Tea is a powerful plant that supports our wellbeing, when it is used mindfully and with respect. Throughout recorded history and across civilisations, tea still plays an important role in diverse communities and cultures.
The many methods of processing tea have created a variety of types, with their own colours and flavours. White tea has almost no flavour but contains high levels of antioxidants, while black tea is rich, dark, and full of caffeine.
Green tea typically has more balanced levels of caffeine and antioxidants and matcha is increasingly being used as a substitute for energy drinks. An amino acid found naturally in both of these, called theanine, is said to promote relaxation and reduce stress. Oolong tea is another variation of the tea plant that has a very high level of another amino acid, believed to inhibit anxiety and relax the brain’s neurotransmitters.
Herbal teas, better called infusions, are an excellent way to share the benefits of a wider assortment of plants and herbs. Drinking chamomile, lavender, and jasmine can increase relaxation and comfort while also encouraging emotional health and restful sleeping patterns.
A popular spice infusion can be made from turmeric, which is rich in an anti-inflammatory compound called curcumin. A 2017 study found that curcumin may possess anti-anxiety and antidepressant effects, when taken on a regular basis.
Drinking tea or a herbal infusion as part of your day does not have to be elaborate or difficult. It can simply become part of your routine, especially when it is performed with awareness and intention.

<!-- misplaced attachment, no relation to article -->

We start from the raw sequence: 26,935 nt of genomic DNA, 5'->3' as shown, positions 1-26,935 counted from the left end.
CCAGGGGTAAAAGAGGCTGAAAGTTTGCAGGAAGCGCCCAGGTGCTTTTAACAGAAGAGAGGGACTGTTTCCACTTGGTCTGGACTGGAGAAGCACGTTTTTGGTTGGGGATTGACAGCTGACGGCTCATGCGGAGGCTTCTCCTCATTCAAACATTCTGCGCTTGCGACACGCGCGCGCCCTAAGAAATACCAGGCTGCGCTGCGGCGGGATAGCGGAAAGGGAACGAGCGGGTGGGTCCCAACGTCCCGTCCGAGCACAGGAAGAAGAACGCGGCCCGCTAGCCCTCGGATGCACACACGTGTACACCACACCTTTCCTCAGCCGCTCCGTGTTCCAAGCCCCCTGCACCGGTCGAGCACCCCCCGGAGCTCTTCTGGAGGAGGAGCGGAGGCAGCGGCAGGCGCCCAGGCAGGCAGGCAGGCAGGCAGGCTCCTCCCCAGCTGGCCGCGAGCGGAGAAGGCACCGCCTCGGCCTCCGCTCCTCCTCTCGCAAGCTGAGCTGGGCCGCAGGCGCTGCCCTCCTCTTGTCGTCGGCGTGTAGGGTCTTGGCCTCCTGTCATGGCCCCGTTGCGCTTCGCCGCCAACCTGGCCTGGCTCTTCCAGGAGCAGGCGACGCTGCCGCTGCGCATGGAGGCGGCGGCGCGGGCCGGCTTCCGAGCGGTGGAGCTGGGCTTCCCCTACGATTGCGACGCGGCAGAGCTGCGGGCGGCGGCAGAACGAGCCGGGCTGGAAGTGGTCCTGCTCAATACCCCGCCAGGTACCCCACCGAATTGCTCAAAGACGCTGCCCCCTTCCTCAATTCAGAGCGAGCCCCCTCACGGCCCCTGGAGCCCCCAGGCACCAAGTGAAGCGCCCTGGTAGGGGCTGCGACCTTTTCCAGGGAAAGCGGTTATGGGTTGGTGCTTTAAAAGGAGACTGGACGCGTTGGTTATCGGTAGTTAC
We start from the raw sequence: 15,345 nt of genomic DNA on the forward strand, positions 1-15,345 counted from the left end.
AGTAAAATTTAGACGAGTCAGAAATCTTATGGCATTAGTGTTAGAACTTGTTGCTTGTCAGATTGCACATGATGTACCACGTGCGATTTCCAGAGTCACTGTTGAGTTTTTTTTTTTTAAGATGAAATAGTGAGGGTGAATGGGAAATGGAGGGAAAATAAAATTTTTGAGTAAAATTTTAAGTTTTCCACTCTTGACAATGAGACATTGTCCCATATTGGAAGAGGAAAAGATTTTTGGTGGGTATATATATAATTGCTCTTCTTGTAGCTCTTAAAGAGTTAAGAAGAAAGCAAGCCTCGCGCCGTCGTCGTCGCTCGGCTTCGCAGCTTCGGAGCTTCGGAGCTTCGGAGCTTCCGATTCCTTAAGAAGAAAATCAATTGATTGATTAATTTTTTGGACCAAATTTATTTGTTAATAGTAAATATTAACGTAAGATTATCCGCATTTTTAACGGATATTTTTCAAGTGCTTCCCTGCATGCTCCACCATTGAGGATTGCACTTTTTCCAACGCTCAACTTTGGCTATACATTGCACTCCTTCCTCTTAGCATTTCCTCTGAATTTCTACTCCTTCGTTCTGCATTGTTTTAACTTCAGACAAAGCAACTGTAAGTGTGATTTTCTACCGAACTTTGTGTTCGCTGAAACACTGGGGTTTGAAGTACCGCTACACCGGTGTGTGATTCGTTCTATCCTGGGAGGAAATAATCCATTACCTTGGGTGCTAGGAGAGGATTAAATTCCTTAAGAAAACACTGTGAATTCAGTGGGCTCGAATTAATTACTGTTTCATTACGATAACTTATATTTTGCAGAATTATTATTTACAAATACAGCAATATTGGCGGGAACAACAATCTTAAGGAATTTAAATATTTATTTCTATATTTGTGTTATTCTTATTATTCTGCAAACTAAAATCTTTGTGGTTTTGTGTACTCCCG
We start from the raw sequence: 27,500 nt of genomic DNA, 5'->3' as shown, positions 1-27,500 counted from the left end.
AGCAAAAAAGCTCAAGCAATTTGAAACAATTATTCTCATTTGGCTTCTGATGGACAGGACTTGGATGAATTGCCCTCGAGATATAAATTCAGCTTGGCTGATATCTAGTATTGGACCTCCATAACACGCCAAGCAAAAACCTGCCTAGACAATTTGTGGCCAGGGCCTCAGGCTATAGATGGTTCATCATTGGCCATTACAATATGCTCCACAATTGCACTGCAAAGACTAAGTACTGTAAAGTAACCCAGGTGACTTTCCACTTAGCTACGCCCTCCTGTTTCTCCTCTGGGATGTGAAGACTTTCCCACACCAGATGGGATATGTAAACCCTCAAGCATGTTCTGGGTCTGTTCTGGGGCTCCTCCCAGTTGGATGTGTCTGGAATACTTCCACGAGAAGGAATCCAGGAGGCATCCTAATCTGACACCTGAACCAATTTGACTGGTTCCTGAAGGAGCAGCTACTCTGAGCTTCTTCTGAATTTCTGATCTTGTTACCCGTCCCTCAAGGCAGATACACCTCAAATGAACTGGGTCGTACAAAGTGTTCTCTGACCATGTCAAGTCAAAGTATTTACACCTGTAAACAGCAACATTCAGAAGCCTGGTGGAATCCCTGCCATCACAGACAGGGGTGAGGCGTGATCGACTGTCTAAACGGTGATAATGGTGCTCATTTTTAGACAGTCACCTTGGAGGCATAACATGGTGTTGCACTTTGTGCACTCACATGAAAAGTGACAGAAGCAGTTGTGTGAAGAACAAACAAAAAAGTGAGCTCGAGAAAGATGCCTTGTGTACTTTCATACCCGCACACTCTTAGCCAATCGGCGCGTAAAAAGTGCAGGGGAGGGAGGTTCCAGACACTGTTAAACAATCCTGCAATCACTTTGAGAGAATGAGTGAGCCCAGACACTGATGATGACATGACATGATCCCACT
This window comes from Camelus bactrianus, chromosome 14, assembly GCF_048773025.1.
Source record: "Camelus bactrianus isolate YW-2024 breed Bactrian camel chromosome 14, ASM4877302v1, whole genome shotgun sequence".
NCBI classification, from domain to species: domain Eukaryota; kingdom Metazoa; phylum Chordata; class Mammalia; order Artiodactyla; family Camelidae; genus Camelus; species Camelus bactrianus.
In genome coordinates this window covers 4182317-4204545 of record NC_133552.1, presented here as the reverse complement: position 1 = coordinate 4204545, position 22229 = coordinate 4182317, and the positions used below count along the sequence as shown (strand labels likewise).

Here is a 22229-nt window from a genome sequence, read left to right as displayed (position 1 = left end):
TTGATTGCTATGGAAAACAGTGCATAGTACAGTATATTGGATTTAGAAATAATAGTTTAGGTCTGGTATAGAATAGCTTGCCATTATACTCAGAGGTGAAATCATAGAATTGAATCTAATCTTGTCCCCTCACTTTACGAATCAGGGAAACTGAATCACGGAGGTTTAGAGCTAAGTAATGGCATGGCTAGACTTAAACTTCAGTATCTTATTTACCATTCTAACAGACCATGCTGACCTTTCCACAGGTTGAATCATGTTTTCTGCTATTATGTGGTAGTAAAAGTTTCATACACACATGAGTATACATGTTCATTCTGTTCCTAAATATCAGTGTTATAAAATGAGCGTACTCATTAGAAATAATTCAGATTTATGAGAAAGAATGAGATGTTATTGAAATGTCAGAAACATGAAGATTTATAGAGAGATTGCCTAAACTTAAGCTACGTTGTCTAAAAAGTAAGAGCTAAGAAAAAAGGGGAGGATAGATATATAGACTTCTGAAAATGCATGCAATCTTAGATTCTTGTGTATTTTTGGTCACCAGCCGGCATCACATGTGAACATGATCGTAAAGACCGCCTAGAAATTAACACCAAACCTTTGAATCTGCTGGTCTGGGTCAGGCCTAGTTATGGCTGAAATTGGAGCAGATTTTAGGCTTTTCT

For example, somebody with difficulty sleeping may set the intention to end their day by drinking a warm cup of chamomile before bed. An iced cup of matcha in the morning creates the intention of starting every new day with clarity and focus.
Many of us agree that sipping a cup of tea in the afternoon or towards the end of the day can be a relaxing ritual. It creates a moment for ourselves, the kind of self-care that supports our need to re-ground and re-connect. The calming effects of certain plants, like St John’s Wort, have also been noted for promoting greater mental health.
For help in lifting energy levels and promoting a sense of calm, there are other practices to try alongside teas and infusions. Create a sleep schedule and hold yourself accountable to switch off electronic devices an hour or two before bed. Cut back on your sugar intake, and add some time for short walks and other simple exercises during the day.
Although spices, herbs and other plants are natural products, it is best to always check with a health provider before drinking herbal teas or taking herbal supplements.
Pete Farrugia is a Trainee Gestalt Psychotherapist. In his profession he explores the intersection of psychosocial wellbeing, spiritual development, and creative expression.